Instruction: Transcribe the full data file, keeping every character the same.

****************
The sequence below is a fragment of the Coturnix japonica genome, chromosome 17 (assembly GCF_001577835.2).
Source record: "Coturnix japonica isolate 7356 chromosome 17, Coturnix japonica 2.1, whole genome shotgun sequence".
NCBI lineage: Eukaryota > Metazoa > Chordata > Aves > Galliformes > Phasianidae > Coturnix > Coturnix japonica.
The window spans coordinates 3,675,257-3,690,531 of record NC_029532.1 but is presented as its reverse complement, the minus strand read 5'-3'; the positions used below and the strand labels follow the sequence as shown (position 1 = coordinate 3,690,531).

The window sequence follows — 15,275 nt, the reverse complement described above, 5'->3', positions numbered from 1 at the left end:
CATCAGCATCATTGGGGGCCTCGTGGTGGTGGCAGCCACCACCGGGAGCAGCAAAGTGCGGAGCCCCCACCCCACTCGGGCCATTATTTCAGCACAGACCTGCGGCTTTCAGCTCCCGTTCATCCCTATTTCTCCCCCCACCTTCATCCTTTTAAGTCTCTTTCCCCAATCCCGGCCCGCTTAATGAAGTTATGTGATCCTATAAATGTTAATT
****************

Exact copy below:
The sequence below is a fragment of the Coturnix japonica genome, chromosome 17 (assembly GCF_001577835.2).
Source record: "Coturnix japonica isolate 7356 chromosome 17, Coturnix japonica 2.1, whole genome shotgun sequence".
NCBI lineage: Eukaryota > Metazoa > Chordata > Aves > Galliformes > Phasianidae > Coturnix > Coturnix japonica.
The window spans coordinates 3,675,257-3,690,531 of record NC_029532.1 but is presented as its reverse complement, the minus strand read 5'-3'; the positions used below and the strand labels follow the sequence as shown (position 1 = coordinate 3,690,531).

The window sequence follows — 15,275 nt, the reverse complement described above, 5'->3', positions numbered from 1 at the left end:
CATCAGCATCATTGGGGGCCTCGTGGTGGTGGCAGCCACCACCGGGAGCAGCAAAGTGCGGAGCCCCCACCCCACTCGGGCCATTATTTCAGCACAGACCTGCGGCTTTCAGCTCCCGTTCATCCCTATTTCTCCCCCCACCTTCATCCTTTTAAGTCTCTTTCCCCAATCCCGGCCCGCTTAATGAAGTTATGTGATCCTATAAATGTTAATT